Canadian constitutional monarchy, the best of the best

Written by Brenda Schimke

For over 70 years Queen Elizabeth II had committed her life to the service of all peoples of the United Kingdom, the Commonwealth and her realm which includes Canada. She was, and now King Charles III is, our Head of State and Head of our Armed Forces.

Although primarily symbolic, the Crown is exceptionally valuable. It gives continuity, unity and cohesion in the best of times and in the worst of times. As head of state, our monarch doesn’t have to play politics—and with the current state of pettiness and divisiveness amongst elected politicians—it’s a relief to have a head of state whose job is to serve all the people and protect our constitutional democracy.

What a contrast to republics where the head of state, head of the armed forces and head of government are one and the same. Power is so much more easily abused.

The evils of colonialism—slavery and the exploitation of indigenous peoples and resources in countries throughout the Americas, Africa and Asia—is a stain on the monarchy. If white, our forefathers are equally guilty.

The monarchy, nor those of us who have benefited from colonialism, can take away the generational harms put upon our indigenous peoples, but the late Queen was an ally to all indigenous peoples in her realm. She and King Charles prioritized visiting and listening to our indigenous, Métis and Inuit peoples. King Charles also shares a common belief about the importance of respecting and guarding our natural environment.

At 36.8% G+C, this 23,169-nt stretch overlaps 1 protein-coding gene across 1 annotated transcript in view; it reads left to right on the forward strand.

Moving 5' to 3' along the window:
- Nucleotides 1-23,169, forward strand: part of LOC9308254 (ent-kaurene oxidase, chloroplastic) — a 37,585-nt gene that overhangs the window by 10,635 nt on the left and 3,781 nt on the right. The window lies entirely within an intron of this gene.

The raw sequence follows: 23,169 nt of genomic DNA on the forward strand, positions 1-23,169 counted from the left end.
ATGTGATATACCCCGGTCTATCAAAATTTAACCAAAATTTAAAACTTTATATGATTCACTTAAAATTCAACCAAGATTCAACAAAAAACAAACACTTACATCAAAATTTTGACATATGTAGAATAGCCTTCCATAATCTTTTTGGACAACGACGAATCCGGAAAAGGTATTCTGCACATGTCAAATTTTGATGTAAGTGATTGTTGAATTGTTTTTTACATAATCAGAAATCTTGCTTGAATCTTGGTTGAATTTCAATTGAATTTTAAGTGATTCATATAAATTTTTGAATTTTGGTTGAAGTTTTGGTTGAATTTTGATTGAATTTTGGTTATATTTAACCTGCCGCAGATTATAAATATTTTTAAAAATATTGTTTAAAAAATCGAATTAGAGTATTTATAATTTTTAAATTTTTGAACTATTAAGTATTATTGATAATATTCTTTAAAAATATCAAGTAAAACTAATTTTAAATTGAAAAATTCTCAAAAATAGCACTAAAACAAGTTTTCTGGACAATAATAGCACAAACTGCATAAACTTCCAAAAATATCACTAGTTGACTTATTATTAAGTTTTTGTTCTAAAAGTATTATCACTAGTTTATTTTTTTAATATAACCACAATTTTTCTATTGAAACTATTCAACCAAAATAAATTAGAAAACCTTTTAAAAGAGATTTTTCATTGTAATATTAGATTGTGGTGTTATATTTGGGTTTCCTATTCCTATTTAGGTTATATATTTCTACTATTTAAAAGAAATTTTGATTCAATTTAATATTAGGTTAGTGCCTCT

The late Queen was always respectful and supportive of French culture in Quebec and Canadian bilingualism. She furthered that commitment to bilingualism in the United Kingdom by insisting those who hold the title of Prince of Wales speak fluent Welsh as does King Charles.

The Queen stepped across the street into the Catholic side of Belfast, and one handshake with former IRA commander Martin McGuinness on June 27, 2012 helped jump start the peace process between the protestants and Catholics in Northern Ireland.

Her few words were powerful, “one’s tradition does not diminish by reaching out to show respect to another.” Something elected politicians are unable to do as they govern for their base, not their country.

The Northern Ireland situation is far from resolved, and unfortunately it has taken a severe blow because of the political decisions surrounding Brexit, as has the rise in the Scottish independence movement.

The Queen supported India, Pakistan, Nigeria and many other former colonies as they moved to become republics. She did not take it personally knowing that it was the will of the people who mattered. Instead, she opened her hand of welcome for those who wanted to voluntarily remain in an alliance of Commonwealth countries—most of whom accepted that invitation.

Her power came from a servant’s heart, humility, small gestures, grace, steadfastness, sincerity and decorum. Her wisdom came from listening, reading, learning, thinking, pondering and meeting with everyone from the world’s worst despots to religious leaders of all faiths, from a multiplicity of cultures to those of varying social and economic status, from the young to the old.